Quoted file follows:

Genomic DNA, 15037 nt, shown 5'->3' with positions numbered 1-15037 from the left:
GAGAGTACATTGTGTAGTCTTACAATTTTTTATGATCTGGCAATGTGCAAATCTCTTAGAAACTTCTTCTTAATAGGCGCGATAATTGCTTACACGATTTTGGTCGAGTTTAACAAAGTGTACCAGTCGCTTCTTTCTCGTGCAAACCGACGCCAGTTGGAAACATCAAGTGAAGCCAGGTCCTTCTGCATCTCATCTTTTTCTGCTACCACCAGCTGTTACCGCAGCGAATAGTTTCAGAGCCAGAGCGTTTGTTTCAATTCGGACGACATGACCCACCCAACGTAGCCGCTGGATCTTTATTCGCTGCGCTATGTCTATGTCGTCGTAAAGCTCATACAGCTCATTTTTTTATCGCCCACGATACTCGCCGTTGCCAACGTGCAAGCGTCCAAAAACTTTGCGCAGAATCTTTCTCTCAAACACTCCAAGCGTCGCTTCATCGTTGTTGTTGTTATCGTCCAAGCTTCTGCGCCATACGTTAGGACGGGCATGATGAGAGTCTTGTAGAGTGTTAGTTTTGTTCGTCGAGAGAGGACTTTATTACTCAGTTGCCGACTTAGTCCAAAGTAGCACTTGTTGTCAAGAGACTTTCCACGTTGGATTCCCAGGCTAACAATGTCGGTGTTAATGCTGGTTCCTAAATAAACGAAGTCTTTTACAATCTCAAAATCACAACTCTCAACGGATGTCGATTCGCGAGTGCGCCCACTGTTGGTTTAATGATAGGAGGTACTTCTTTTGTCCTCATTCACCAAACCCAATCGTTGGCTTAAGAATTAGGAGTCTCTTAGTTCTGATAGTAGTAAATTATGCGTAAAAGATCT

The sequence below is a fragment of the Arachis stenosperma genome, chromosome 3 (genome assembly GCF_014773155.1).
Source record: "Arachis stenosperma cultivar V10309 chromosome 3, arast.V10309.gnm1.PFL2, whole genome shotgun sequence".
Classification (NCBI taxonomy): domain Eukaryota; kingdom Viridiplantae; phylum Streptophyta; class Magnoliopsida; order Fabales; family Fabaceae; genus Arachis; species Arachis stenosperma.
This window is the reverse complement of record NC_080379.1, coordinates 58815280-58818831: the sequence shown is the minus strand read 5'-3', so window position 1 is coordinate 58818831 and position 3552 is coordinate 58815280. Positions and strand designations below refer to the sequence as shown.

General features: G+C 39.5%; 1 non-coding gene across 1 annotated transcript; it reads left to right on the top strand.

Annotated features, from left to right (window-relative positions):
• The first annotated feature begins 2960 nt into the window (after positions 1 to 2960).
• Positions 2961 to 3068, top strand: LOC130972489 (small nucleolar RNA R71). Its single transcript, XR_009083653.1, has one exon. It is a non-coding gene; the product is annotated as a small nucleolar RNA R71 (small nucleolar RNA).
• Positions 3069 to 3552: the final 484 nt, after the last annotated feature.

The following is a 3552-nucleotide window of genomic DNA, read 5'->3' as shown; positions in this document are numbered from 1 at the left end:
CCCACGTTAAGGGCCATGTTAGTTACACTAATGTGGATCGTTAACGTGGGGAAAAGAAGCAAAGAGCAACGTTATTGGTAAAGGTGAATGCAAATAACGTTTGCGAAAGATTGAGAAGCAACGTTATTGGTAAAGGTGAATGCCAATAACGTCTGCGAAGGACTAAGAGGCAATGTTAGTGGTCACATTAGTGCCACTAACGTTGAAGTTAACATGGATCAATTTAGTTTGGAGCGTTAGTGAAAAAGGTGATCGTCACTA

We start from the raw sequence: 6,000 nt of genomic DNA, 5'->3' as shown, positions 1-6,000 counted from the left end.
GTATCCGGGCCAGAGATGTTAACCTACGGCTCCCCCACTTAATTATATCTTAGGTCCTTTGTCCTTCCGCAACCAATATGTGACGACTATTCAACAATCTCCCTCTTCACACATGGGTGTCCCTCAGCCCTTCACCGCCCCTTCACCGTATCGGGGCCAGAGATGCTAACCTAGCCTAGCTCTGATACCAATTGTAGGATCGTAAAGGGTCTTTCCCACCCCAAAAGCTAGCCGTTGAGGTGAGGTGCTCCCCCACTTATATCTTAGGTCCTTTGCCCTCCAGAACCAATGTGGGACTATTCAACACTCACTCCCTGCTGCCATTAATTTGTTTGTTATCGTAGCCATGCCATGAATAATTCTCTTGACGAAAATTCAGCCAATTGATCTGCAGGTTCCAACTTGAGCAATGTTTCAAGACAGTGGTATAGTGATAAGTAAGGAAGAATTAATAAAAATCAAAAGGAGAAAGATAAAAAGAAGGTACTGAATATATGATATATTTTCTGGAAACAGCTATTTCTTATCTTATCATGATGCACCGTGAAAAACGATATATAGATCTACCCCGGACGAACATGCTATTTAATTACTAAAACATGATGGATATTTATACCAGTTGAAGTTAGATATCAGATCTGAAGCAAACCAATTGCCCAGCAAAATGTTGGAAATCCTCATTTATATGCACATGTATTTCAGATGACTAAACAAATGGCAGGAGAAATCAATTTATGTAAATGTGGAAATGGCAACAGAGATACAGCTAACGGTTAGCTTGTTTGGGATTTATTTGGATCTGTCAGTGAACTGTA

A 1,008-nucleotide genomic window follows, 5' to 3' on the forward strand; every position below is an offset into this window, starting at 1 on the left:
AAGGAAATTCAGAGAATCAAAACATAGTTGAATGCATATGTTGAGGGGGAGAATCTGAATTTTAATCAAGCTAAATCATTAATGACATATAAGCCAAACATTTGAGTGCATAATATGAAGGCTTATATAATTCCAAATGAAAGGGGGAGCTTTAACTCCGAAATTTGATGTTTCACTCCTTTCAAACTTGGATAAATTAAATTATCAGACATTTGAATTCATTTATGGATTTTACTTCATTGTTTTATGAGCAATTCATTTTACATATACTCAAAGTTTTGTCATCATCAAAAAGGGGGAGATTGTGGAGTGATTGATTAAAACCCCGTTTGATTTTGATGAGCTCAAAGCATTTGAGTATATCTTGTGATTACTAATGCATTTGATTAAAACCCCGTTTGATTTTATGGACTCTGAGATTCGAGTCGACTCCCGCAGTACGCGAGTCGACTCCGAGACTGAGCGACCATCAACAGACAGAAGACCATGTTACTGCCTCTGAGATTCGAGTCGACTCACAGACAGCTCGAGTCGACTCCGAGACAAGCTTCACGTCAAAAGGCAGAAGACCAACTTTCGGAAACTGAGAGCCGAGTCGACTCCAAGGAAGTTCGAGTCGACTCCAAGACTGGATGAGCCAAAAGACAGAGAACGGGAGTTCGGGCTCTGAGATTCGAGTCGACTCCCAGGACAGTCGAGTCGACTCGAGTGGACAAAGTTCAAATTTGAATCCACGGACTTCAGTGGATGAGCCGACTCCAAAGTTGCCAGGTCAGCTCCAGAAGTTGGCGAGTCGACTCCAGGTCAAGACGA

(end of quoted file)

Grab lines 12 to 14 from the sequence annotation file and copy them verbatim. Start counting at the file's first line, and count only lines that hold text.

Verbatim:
The following is a 3552-nucleotide window of genomic DNA, read 5'->3' as shown; positions in this document are numbered from 1 at the left end:
CCCACGTTAAGGGCCATGTTAGTTACACTAATGTGGATCGTTAACGTGGGGAAAAGAAGCAAAGAGCAACGTTATTGGTAAAGGTGAATGCAAATAACGTTTGCGAAAGATTGAGAAGCAACGTTATTGGTAAAGGTGAATGCCAATAACGTCTGCGAAGGACTAAGAGGCAATGTTAGTGGTCACATTAGTGCCACTAACGTTGAAGTTAACATGGATCAATTTAGTTTGGAGCGTTAGTGAAAAAGGTGATCGTCACTA

We start from the raw sequence: 6,000 nt of genomic DNA, 5'->3' as shown, positions 1-6,000 counted from the left end.